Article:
Of course, the most important step in learning something new is actually finding out stuff about it. I tend to go through three distinct phases when I’m teaching myself a new topic:

    Learning the Basics

    Start as all things start today: Google it! Somehow people managed to learn before Google ( I learned HTML when Altavista was the best we got!) but nowadays a well-formed search on Google will get you a wealth of information on any topic in seconds.

    Surfing Wikipedia articles is a great way to get a basic grounding in a new field, too — and usually the Wikipedia entry for your search term will be on the first page of your Google search.

    What I look for is basic information and then the work of experts — blogs by researchers in a field, forums about a topic, organizational websites, magazines. I subscribe to a bunch of RSS feeds to keep up with new material as it’s posted, I print out articles to read in-depth later, and I look for the names of top authors or top books in the field.

    Hitting the Books

    Once I have a good outline of a field of knowledge, I hit the library. I look up the key names and titles I came across online, and then scan the shelves around those titles for other books that look interesting.

    Then, I go to the children’s section of the library and look up the same call numbers — a good overview for teens is probably going to be clearer, more concise, and more geared towards learning than many adult books.

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    Long-Term Reference

    While I’m reading my stack of books from the library, I start keeping my eyes out for books I will want to give a permanent place on my shelves. I check online and brick-and-mortar bookstores, but also search thrift stores, used bookstores, library book sales, garage sales, wherever I happen to find myself in the presence of books.

    My goal is a collection of reference manuals and top books that I will come back to either to answer thorny questions or to refresh my knowledge as I put new skills into practice. And to do this cheaply and quickly.

    2. Practice

    Putting new knowledges into practice helps us develop better understandings now and remember more later. Although a lot of books offer exercises and self-tests, I prefer to jump right in and build something: a website, an essay, a desk, whatever.

    A great way to put any new body of knowledge into action is to start a blog on it — put it out there for the world to see and comment on.

    Just don’t lock your learning up in your head where nobody ever sees how much you know about something, and you never see how much you still don’t know.

    3. Network

    One of the most powerful sources of knowledge and understanding in my life have been the social networks I have become embedded in over the years — the websites I write on, the LISTSERV I belong to, the people I talk with and present alongside at conferences, my colleagues in the department where I studied and the department where I now teach, and so on.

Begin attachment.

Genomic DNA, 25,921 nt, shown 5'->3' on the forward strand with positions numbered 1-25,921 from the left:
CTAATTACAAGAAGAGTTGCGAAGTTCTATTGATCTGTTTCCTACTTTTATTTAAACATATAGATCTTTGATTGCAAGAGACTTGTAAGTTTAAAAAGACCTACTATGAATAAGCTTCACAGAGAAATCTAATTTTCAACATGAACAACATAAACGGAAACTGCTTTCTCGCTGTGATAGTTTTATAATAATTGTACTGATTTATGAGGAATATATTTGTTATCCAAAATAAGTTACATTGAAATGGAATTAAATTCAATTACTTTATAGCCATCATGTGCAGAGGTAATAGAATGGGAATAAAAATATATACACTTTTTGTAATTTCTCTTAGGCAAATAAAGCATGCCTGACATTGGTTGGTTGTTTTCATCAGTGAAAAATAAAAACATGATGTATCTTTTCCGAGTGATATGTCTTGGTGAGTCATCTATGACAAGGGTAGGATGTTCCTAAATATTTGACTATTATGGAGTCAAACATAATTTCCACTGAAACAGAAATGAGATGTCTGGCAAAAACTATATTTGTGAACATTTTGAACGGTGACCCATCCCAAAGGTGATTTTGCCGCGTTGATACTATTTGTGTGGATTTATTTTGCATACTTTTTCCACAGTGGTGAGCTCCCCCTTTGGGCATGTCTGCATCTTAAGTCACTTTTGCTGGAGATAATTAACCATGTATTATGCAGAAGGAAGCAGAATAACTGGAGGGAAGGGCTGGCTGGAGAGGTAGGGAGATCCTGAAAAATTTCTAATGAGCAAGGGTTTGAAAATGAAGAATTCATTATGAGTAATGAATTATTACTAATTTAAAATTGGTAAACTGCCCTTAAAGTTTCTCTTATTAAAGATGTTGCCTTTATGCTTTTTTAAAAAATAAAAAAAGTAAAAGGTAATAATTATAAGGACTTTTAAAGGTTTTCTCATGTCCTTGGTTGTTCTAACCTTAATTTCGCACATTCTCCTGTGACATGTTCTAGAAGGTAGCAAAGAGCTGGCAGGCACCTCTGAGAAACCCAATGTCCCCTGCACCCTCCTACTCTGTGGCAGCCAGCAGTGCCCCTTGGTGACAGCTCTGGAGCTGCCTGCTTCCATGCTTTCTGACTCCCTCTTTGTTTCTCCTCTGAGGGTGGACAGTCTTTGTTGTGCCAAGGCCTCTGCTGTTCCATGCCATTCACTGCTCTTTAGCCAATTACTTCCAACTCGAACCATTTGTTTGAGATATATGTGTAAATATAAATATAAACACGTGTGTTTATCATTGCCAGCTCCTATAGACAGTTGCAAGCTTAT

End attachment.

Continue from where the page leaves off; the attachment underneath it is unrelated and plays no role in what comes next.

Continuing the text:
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    These networks are crucial to extending my knowledge in areas I am already involved, and for referring me to contacts in areas where I have no prior experience. Joining an email list, emailing someone working in the field, asking colleagues for recommendations, all are useful ways of getting a foothold in a new field.

    Networking also allows you to test your newly-acquired knowledge against others’ understandings, giving you a chance to grow and further develop.

    4. Schedule

    For anything more complex than a simple overview, it pays to schedule time to commit to learning. Having the books on the shelf, the top websites bookmarked, and a string of contacts does no good if you don’t give yourself time to focus on reading, digesting, and implementing your knowledge.

    Give yourself a deadline, even if there is no externally imposed time limit, and work out a schedule to reach that deadline.

    Final Thoughts

    In a sense, even formal education is a form of self-guided learning — in the end, a teacher can only suggest and encourage a path to learning, at best cutting out some of the work of finding reliable sources to learn from.

    If you’re already working, or have a range of interests beside the purely academic, formal instruction may be too inconvenient or too expensive to undertake. That doesn’t mean you have to set aside the possibility of learning, though; history is full of self-taught successes.

    At its best, even a formal education is meant to prepare you for a life of self-guided learning; with the power of the Internet and the mass media at our disposal, there’s really no reason not to follow your muse wherever it may lead.

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    Featured photo credit: Priscilla Du Preez via unsplash.com